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Bible Commentaries

Thomas Coke Commentary on the Holy Bible

1 Timothy Overview




Of the duty of duty of servants. Not to have fellowship with new-fangled teachers. Godliness is great gain, and love of money the root of all evil. What Timothy is to flee, and what to follow; and whereof to admonish the rich. To keep the purity of true doctrine, and to avoid profane janglings.

Anno Domini 58.

ALTHOUGH slavery, in every form and degree, is contrary to the genius and spirit of the Christian religion, yet Christianity requires that those who, in the course of Providence, are permitted by him to be in that state, should honour and obey their masters, whether they be believers or unbelievers. The apostle therefore enjoined this duty, 1 Timothy 6:1-2.—See also 1 Corinthians 7:20-23. Colossians 3:22 assuring Timothy, that, if any person taught otherwise, he injuredthe cause of God by causing the name of God and his doctrine to be blasphemed, a doctrine which, in all points, is conformable to godliness, 1 Timothy 6:3.—and was puffed up with pride, sacrificing the great interests of Christianity to subordinate considerations, which were not essential to the salvation of fools, and gendering strife, and every evil word and work, on points which he had nothing to do with, 1 Timothy 6:4.—Next, the apostle told Timothy, that the motive which influenced such characters, among the Ephesians, was of the basest kind, the love of gain, 1 Timothy 6:5.—but that true piety, with a contented mind, is great gain, 1 Timothy 6:6.—Whereas money is not real gain. It will not contribute in the least to make men happy in the life to come. For as we brought nothing with us into the world, so it is certain, that we can carry nothing out of it, 1 Timothy 6:7.—Therefore, instead of eagerly desiring to be rich, having food and raiment we ought to be contented, 1 Timothy 6:8.—Especially as experience teaches, that they who are bent on becoming rich, expose themselves to innumerable temptations, not only in the pursuit, but in the enjoyment of riches, by the many foolish and hurtful lusts which they engender, 1 Timothy 6:9.—Hence the apostle justly calls the love of money the root of all the evil affections and actions which are in the world, 1 Timothy 6:10.—Covetousness, therefore, being both highly criminal and disgraceful in all, but, especially in the ministers of religion, the apostle ordered Timothy, as a servant of God, to flee from the love of money, and from all the vices which it occasions; and to pursue righteousness, piety, faith, charity, patience, and meekness, 1 Timothy 6:11.—and to combat strenuously the good combat of faith, by making and maintaining the good confession concerning Jesus Christ, that he is the eternal Son of God, and Son of man, 1 Timothy 6:12.—Then he charged him in the sight of God the Father, and of Jesus Christ, who himself witnessed under Pontius Pilate that confession, 1 Timothy 6:13.—to observe this commandment concerning it in an unblamable manner; whereby he would do his part in preserving the good confession of the world, till it was rendered indubitable to all by the appearing of Jesus Christ himself on earth, 1 Timothy 6:14.—whom God the Father will, at the proper time, shew to all as his eternal Son, by the glory and power with which he will send him to judge the world, 1 Timothy 6:15-16.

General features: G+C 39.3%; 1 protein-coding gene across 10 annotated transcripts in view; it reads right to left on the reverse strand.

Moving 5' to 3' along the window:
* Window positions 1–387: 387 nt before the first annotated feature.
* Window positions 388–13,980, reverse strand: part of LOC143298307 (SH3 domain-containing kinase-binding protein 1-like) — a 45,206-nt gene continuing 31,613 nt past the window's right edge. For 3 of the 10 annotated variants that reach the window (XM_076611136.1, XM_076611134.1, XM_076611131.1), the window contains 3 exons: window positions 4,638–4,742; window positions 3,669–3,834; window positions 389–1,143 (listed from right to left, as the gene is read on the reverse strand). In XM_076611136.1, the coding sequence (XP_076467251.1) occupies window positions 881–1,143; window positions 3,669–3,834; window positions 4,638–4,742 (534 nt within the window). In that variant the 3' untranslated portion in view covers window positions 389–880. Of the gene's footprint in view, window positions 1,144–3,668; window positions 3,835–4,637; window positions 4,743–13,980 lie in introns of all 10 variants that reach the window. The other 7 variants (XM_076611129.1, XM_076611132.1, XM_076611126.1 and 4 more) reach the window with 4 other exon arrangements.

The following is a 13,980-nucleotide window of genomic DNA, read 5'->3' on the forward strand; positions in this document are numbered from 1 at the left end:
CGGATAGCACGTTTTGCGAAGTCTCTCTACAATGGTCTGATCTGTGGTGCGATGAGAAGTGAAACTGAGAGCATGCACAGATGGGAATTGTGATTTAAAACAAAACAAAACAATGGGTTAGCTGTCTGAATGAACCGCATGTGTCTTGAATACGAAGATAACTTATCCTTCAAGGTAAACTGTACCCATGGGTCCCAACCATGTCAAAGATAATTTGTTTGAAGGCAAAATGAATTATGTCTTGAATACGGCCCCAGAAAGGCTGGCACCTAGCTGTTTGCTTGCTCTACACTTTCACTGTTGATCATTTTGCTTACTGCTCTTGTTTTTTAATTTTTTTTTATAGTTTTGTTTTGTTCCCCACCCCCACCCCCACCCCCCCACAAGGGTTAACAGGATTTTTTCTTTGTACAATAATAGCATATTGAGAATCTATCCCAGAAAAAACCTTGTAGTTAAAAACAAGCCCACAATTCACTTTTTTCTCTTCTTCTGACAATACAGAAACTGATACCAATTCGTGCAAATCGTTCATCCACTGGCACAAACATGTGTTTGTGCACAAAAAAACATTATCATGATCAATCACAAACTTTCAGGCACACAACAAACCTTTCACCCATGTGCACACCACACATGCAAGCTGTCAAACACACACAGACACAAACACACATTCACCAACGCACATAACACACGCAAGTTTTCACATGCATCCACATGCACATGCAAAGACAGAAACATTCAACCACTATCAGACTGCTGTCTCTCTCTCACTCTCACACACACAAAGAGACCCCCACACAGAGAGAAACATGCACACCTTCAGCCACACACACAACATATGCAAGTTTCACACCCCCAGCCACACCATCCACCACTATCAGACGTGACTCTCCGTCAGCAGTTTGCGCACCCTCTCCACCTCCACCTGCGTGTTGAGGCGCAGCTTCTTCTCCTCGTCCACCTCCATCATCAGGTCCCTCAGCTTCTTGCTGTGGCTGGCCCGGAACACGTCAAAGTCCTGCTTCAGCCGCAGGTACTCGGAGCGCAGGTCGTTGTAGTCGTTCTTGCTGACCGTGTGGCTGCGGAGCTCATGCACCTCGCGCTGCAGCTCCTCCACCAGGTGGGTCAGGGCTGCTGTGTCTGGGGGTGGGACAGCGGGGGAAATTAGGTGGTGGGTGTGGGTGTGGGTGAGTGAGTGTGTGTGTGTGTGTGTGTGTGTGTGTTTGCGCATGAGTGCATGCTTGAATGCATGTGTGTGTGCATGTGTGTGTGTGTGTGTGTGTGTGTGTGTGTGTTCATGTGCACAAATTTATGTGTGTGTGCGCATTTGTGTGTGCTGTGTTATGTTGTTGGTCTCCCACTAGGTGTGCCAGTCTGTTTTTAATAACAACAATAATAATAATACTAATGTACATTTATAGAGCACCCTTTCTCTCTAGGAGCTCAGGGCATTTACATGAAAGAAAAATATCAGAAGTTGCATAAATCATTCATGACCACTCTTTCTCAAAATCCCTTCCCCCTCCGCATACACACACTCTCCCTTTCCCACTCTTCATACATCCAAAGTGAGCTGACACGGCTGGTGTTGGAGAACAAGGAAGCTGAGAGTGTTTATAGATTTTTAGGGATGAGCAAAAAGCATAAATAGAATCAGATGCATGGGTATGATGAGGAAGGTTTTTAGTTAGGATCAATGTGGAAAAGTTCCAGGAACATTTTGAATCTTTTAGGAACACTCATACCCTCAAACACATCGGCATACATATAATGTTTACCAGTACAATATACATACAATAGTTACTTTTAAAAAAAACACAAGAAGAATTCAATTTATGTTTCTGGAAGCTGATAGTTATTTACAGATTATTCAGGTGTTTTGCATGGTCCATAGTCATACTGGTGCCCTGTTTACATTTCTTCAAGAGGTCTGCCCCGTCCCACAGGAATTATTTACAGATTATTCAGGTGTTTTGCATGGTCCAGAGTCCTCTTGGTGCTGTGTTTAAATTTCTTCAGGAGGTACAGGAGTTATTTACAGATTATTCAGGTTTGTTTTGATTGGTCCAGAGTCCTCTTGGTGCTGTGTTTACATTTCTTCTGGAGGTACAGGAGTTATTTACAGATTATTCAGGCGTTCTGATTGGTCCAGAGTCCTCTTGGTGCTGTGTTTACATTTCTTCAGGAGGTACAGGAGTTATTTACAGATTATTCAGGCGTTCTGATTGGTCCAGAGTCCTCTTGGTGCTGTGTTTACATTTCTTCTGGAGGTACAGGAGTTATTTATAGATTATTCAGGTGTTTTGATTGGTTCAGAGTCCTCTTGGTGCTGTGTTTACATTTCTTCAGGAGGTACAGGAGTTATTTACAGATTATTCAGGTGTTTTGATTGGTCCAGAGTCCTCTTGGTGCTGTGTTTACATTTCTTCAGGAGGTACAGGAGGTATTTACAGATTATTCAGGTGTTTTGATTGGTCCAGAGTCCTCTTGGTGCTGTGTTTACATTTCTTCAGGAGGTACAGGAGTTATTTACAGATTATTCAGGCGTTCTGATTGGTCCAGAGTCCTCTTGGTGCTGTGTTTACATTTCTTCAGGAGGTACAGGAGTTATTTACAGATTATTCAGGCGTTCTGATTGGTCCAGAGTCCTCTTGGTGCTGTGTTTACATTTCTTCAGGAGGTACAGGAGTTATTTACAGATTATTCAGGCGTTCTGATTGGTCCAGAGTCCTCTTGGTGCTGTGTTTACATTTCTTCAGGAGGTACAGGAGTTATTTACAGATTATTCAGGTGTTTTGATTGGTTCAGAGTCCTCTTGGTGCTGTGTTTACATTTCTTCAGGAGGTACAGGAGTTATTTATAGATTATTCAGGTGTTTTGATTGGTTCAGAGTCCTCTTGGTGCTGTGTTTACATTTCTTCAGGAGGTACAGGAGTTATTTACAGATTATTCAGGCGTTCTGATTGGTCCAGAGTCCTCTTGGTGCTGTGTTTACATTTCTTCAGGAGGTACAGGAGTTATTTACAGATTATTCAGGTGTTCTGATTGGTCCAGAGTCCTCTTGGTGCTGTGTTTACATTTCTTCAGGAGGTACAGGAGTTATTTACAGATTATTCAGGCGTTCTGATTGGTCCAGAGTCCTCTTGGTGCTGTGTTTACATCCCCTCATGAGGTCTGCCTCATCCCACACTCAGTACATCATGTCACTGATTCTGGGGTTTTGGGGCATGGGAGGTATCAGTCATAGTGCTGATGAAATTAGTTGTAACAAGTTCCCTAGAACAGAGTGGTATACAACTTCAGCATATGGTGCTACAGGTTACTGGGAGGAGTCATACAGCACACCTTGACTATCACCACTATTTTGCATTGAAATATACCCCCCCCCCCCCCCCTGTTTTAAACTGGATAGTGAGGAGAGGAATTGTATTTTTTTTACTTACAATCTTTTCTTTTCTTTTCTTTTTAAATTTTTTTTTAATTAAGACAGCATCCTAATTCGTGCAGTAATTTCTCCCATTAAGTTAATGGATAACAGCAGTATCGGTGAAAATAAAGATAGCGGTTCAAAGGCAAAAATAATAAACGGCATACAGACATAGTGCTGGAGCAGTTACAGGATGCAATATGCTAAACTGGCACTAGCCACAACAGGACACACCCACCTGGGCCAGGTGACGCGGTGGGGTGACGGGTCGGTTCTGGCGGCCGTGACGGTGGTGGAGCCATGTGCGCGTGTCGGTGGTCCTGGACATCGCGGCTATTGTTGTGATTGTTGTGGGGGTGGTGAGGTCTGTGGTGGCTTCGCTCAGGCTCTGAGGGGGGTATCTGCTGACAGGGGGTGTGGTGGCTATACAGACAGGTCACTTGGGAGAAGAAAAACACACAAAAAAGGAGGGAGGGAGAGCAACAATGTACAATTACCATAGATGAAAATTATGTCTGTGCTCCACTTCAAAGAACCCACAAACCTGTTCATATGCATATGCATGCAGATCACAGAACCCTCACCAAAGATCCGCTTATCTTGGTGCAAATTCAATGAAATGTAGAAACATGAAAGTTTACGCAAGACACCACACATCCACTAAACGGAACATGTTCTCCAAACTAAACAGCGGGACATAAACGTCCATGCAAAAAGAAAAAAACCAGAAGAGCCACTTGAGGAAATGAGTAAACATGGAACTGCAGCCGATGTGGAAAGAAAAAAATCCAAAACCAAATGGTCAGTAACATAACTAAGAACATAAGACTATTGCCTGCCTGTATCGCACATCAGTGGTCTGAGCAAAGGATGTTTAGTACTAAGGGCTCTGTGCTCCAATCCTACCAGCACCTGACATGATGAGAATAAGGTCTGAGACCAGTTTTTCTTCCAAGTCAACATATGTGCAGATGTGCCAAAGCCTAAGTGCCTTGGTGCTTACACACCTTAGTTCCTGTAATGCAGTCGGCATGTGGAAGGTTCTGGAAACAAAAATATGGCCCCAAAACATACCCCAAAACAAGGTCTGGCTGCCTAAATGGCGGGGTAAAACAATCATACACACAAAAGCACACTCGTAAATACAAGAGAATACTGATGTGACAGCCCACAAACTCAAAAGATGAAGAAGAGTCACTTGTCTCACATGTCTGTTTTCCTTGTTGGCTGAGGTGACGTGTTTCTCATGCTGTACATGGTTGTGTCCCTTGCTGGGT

But lest Timothy, from the foregoing severe condemnation of the love of money, might have inferred, that it was a crime to be rich, the apostle, to obviate that mistake, ordered him to charge the rich, not to trust in uncertain riches for their happiness, but in God who always liveth, and who bestoweth on men all their enjoyments; 1 Timothy 6:17.—and to make a proper use of their riches, by relieving the necessities of the poor, and promoting every good work; 1 Timothy 6:18.—Because, thus they will provide for themselves a good foundation against the time to come, 1 Timothy 6:19.—Lastly, to make Timothy sensible how earnest the apostle was, that he should preserve the doctrines of the gospelpure, he renewed his charge to him; and cautioned him to avoid the vain babbling of the Judaizers, and those misinterpretations of the scriptures by which they opposed the doctrine of the apostles, and which they falsely dignified with the name of knowledge, 1 Timothy 6:20.


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Bibliography Information
Coke, Thomas. "Commentary on 1 Timothy:4 Overview". Thomas Coke Commentary on the Holy Bible. 1801-1803.

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